Anonymous Sources and Propaganda
Part 2 in the series Propaganda
Next time you watch, read, or listen to the news, pay attention to who is reported as providing the information. Why is this important? Back in the early days of radio, people that tuned in to listen to the news were alarmed by a broadcast about Martians coming to Earth and wreaking havoc. Turns out, it was Orson Welles reading a radio adaptation of H.G. Welles’ classic War of the Worlds in a news bulletin manner.[i] Was it real? No! Did it affect people’s perception of reality? Yes. Knowing where your news is coming from is important, because the news is only as trustworthy as its source.
There are various examples of people making the “news” their own mouthpiece, be it the Soviets, Maoists, Nazis, Benjamin Franklin, or Yellow Journalism. Sure, many of these sources had real items of news, but they were also open to adding their own optics or outright falsehoods into the system.
The thing is, that most people are not really able to fact check. Sure, if they are directly related to someone in the news story, they can call them up and ask them, but almost everyone else is at the mercy of whomever is reporting the news. Obviously there are fact checkers out there and other people that would like the truth to be correctly reported, thus any news story of import is checked by a variety of people. They communicate with sources, send out their own people to interview witnesses, and even request available information from a variety of record keeping offices. If an item of interest is reported, sources will be checked and that story verified; if there are any sources named.
You see, if there are no sources named, people would question the story. How do we know that the reporter isn’t just making the story up? This is where it gets tricky. We know that not everyone is going to want their name dragged through the mud after it gets in the news. We also know that some people, due to their job, may leak information or otherwise provide information they would be forbidden to because of their job. Sometimes this is self-reporting and biased by the person providing the information, but sometimes it is entirely made up! How exactly are facts going to be checked when “a military general who wishes to remain unnamed for security reasons” or “an aide to the president who wishes to remain anonymous” supposedly stated something? Sure, we can wait around to see if they were right, but here is the kicker, even false information can be “right”.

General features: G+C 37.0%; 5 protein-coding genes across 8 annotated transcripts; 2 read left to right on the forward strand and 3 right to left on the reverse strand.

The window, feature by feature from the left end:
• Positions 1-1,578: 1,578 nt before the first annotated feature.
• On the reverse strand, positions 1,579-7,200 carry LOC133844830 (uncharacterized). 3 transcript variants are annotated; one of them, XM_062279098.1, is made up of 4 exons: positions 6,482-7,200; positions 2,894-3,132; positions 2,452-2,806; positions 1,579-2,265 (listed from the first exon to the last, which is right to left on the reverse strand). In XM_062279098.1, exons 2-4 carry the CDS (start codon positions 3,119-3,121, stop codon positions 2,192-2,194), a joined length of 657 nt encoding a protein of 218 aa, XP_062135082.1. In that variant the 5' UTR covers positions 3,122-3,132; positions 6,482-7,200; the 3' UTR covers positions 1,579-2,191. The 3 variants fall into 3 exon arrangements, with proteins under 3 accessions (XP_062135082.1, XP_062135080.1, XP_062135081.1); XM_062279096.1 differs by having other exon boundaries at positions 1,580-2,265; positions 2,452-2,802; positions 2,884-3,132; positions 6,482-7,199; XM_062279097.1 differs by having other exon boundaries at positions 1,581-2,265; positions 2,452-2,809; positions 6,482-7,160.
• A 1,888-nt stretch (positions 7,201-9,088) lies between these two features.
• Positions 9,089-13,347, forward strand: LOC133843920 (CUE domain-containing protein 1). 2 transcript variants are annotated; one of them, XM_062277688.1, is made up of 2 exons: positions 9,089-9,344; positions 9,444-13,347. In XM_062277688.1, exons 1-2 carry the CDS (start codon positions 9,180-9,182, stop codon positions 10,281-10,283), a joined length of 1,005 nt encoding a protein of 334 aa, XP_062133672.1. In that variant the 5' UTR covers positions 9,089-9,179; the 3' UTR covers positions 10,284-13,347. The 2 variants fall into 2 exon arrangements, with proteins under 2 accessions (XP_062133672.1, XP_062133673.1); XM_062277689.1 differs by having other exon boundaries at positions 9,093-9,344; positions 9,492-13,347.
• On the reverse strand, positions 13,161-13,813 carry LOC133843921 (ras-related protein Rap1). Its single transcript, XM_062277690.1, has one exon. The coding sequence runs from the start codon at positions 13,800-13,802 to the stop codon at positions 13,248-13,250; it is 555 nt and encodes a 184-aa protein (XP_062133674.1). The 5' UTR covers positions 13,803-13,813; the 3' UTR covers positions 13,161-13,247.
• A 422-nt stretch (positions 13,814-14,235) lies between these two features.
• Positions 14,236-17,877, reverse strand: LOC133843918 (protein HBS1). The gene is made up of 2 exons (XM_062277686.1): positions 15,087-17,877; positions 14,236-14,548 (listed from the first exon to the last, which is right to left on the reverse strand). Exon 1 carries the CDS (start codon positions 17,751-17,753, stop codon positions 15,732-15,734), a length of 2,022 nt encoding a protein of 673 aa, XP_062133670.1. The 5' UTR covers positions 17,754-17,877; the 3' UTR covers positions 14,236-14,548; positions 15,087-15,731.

How could something false turn out to be right? Simple, the fallacy can cause people to act in a manner that makes causes it to become true. This is called a Self-Fulfilling Prophesy. Say it is falsely reported that a country is preparing to invade and is beginning to amass troops along another country’s border. This information goes out and the country that isn’t amassing troops on their neighbor’s border wonders why this false information was published. They start patrolling that border, hoping to find what was reported. They deny the whole thing, but their neighbor sees their patrol vehicles and assuming the report was right, increases border guards. Things quickly escalate so that the original false information proves true.
The problem is that journalists aren’t exactly assumed responsible. Maybe someone gave them false information. They “have to protect their source”. In such a system, there is really no accountability, unless it can be proven that they intentionally reported false information; which is nearly impossible to prove.
The idea of protecting sources and giving journalists free reign is assumed to be a cornerstone of a free society. It is true that it is, as long as it isn’t working to undermine the free society. Next time you are watching the news and no names are mentioned for the sources of the story, ask yourself, “Is this propaganda?”
Writes about politics from a Conservative Libertarian viewpoint. While pushing for a government that is Fiscally Conservative and Socially Liberal, he personally appreciates the Socially Conservative lifestyle.
Copyright R. A. Welkin